New iOS vulnerability enables brute-force passcode attacks on iPhone 7

New iOS vulnerability enables brute-force passcode attacks on iPhone 7
August 18 15:56 2017

We’ve seen devices for brute-forcing iPhone passcodes before. This tiny $500 box, demonstrated on video by YouTuber “EverythingApplePro”, uses an exploit in iOS 10.3.3 and iOS 11 beta to brute-force hack and bypass iOS’s Lock screen passcode of up to three iPhone 7/Plushandsets at a time—but it could take days to work, depending on the complexity of the passcode.

Normally, attacks like this are impractical due to a user-selectable setting that allows the device to wipe its data clean after ten unsuccessful passcode entries.

In addition, the Secure Enclave cryptographic coprocessor embedded into the main A-series processor enforces escalating time delays after an invalid passcode is entered at the Lock screen to prevent these boxes from trying out many different passcode combinations per second.

But due to a loophole in iOS 10.3.3 and iOS 11 beta, an attacker can use as many passcode attempts as needed on the white “Press home to recover” screen displayed after a new iOS install. In the video embedded below, “EverythingApplePro” uses a simple passcode of “0016” to allow the hack to work more quickly.

The hack takes advantage of iOS’s update process.

“They found a loophole in the data recovery state that allows you to use as many passcode attempts as you want,” the posted explained. Hacking a more complex passcode could take days to complete.

This vulnerability is limited to the latest iPhone 7 and iPhone 7 Plus phones and specific to iOS 10.3.3 and the latest iOS 11 beta. The best way to protect yourself from those kinds of brute-force attacks involves setting up a six-digit or alphanumeric passcode, which could take many weeks or even months to try out all the possible combinations.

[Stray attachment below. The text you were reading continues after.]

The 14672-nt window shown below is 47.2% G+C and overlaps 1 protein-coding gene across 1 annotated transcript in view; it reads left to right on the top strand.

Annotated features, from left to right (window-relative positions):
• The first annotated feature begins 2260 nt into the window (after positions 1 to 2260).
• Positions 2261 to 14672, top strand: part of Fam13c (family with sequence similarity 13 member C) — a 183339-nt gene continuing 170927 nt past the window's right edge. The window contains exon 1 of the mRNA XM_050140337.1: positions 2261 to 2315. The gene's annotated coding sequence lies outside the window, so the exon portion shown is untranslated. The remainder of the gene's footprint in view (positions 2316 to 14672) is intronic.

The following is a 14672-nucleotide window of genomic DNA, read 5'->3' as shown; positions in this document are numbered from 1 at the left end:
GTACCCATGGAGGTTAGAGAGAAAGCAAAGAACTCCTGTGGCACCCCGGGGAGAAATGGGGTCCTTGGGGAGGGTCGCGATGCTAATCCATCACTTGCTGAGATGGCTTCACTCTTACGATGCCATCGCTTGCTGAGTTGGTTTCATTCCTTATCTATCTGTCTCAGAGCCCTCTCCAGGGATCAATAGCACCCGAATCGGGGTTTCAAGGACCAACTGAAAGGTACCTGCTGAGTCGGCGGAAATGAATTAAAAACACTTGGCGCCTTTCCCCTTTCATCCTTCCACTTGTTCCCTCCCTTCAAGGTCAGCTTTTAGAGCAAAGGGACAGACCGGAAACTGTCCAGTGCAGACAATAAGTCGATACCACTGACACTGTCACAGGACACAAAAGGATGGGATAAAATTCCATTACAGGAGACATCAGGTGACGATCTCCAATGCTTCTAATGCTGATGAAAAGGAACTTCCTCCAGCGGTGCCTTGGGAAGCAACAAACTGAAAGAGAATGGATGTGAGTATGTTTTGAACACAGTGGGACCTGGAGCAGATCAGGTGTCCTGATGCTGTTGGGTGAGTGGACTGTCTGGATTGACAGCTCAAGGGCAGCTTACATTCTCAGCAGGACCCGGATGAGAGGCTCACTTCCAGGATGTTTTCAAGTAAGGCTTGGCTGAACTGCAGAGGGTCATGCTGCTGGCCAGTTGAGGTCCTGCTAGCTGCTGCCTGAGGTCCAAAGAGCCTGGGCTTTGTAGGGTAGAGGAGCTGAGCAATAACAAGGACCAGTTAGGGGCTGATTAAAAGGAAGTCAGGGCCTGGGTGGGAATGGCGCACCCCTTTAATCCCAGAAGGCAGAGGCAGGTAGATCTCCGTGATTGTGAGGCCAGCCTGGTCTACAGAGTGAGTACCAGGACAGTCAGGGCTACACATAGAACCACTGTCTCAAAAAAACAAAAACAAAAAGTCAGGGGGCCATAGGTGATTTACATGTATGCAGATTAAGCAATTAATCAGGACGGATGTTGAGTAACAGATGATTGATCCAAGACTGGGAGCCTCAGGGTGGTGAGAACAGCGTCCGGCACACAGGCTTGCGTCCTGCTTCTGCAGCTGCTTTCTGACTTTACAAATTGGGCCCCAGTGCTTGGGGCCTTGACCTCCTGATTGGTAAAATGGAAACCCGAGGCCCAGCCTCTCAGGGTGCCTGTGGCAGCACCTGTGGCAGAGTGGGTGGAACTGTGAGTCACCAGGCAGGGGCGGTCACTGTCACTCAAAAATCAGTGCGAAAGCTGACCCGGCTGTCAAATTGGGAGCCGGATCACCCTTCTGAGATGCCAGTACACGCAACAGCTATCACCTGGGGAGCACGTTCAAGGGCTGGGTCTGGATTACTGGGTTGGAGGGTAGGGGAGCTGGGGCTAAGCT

TUTORIAL: How to set up a six-digit passcode on your iPhone

An attacker would need to own the $500 device and have your phone in physically possession for potentially days before exposing your passcode. Although older devices/iOS editions are not affected, we fully expect that Apple will soon release a fix to patch the vulnerability.

Earlier this week, iOS hacker “xerub” has managed to extract the decryption key protecting the firmware for Apple’s Secure Enclave cryptographic coprocessor embedded into the iPhone 5s’s A7 chip, and posted it on GitHub. The key’s exposure lets security researchers examine Apple’s secret software that’s running on the Secure Enclave.

User data along with other encryption keys securely stored in the Secure Enclave’s encrypted memory are not at risk of being decrypted, an Apple source said today.

Also relevant, iOS 11 includes a handy shortcut that lets you quickly disable Touch ID and require a passcode to unlock the device.

This could be an important feature should you ever find yourself in a dangerous situation because it ensures that the phone cannot be forcefully unlocked with a fingerprint. For those wondering, the police can force you to unlock your phone using your fingerprint, but they legally can’t force you to do that when using a passcode.

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